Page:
At 5.15pm, I chewed up and swallowed the flower (no discernable bitterness), and washed it down with the wine and brandy that it had been steeped in. I took it on an empty stomach. Apart from the alcohol, I don't believe that any other drugs could have influenced my experience: I had consumed no caffeine since my customary breakfast cup of tea, and (unusually for me -- I am generally a daily smoker), no cannabis at all during the previous month.
5.40pm -- feeling a twinge of something happening
5.55pm -- feeling of heat or warmth around the head, pleasantly comfortable
6.30pm -- maybe slight stimulant effect, but nothing really noticeable, except a general feeling of warmth and well-being. No visuals at all when I closed my eyes.
7.00pm -- no discernable effects save a general feeling of well-being and pleasnt lethargy, like the feeling you might get after a massage. I had been doing some work, but now no longer felt like working, and lay down in peaceful and enjoyable carefree repose. There were no visual effects whatsoever, neither with eyes closed, nor on textures where you would expect to discern them after even a mild dose of any psychedelic. Even cannabis would have produced more than this.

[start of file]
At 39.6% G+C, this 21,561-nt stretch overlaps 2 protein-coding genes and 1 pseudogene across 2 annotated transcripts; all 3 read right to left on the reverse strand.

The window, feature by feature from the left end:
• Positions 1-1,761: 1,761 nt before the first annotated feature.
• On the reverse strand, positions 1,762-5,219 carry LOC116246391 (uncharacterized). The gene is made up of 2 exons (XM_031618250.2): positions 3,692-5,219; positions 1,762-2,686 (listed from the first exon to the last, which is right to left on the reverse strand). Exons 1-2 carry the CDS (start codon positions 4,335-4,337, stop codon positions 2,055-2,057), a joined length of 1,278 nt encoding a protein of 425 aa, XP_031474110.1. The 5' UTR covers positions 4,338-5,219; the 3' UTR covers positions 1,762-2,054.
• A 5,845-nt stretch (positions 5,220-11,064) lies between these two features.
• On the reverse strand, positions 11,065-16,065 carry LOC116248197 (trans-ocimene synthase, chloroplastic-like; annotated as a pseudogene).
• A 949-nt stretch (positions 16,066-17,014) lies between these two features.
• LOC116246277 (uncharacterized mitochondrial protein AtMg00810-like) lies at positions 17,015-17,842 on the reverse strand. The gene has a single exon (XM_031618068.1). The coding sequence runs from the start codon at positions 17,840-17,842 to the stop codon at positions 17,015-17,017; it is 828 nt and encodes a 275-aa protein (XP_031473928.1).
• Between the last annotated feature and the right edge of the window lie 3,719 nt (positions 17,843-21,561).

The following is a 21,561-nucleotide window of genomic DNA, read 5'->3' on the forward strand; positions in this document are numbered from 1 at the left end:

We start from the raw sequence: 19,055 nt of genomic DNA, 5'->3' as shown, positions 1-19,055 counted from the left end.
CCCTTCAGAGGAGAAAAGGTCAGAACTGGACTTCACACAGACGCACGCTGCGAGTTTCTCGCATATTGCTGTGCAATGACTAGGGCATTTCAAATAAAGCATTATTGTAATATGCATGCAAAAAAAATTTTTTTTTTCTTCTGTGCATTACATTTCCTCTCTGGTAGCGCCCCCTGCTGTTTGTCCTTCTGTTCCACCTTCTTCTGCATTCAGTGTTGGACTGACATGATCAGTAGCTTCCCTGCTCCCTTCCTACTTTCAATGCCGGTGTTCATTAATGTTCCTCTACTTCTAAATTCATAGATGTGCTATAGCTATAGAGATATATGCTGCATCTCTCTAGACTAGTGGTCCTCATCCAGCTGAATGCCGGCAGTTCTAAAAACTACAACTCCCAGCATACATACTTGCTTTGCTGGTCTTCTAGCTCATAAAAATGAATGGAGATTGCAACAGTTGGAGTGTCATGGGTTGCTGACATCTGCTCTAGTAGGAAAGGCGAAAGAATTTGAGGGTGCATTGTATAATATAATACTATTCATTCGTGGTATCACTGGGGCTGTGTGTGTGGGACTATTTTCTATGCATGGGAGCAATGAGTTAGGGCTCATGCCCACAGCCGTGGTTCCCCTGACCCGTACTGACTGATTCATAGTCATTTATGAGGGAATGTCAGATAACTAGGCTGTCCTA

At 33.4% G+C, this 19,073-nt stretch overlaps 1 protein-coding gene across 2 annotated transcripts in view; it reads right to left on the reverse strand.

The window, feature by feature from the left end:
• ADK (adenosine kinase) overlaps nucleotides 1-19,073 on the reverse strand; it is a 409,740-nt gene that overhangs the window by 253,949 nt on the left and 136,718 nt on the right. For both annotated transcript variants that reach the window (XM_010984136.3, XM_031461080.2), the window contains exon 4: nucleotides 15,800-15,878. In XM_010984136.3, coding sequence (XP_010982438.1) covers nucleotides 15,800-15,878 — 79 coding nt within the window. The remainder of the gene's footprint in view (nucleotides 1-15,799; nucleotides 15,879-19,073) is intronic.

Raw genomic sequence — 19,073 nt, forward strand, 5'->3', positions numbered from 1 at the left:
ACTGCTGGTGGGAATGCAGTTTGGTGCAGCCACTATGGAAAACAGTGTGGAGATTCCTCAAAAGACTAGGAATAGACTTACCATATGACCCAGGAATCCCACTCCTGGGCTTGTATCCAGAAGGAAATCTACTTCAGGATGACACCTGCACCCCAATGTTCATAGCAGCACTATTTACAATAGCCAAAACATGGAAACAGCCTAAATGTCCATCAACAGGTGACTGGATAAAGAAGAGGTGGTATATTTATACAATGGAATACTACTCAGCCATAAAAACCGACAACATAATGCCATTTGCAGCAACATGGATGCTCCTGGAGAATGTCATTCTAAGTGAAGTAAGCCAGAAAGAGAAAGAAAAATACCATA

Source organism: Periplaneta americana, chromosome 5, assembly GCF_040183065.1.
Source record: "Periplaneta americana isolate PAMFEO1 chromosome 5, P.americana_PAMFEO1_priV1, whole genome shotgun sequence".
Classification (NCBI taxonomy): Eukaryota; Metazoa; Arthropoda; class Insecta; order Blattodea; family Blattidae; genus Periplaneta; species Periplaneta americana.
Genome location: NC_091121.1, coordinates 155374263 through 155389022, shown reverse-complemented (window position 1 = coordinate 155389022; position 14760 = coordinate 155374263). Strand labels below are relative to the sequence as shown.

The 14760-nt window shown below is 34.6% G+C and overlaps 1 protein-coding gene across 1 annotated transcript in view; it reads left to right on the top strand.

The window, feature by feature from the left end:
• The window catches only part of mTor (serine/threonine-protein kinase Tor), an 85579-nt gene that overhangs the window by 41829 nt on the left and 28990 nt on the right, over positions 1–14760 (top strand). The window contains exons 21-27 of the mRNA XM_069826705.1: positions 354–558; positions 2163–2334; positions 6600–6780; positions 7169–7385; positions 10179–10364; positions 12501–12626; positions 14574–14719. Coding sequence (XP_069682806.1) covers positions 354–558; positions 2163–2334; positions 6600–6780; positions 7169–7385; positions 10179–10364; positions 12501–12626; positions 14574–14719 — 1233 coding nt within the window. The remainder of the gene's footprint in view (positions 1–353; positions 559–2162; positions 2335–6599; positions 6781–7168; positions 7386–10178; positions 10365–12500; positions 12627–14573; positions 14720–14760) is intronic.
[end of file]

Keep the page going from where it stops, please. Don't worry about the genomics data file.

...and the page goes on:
7.10pm -- I shut off my computer and gave up on work, lay down (this is a common thing for me -- I usually go through a wanting-to-lie-down phase on acid and even on E) but did not feel at all drowsy; indeed, if anything, I felt mildly stimulated, with a pleasant, slightly loved-up feeling -- loved-up that is, as opposed to horny, which I did not feel, though I'd guess this would be a good aphrodisiac.
7.30pm -- the feeling seems to be subsiding slightly
By 8.15pm, all effects seem to have gone.
MY CONCLUSION: The blue lotus is definitely psychoactive in some way (I cannot attribute the effects I felt to the alcohol I had consumed with it), but it is also definitely not a psychedelic. No doubt a higher dosage would give a clearer picture, but I can state with confidence, even at the dose I took, that it had no psychedelic effects whatsoever. No visuals at all, with eyes open or closed, no patterns, no traces, no thought stimulation or flow of ideas, nothing that you would associate with psychedelics except for a hint of the loved-up feeling typical specifically of MDMA. While I can see how this plant would have made parties go with a bit of a swing back in ancient Egypt, I can't see it as being the source of any religious or social ideas despite its place in Egyptian mythology.
COPYRIGHTS: All reports are copyright Erowid and you agree not to download or analyze the report data without contacting Erowid Center for permission first.
Experience Reports are the writings and opinions of the individual authors who submit them.
Some of the activities described are dangerous and/or illegal and none are recommended by Erowid Center.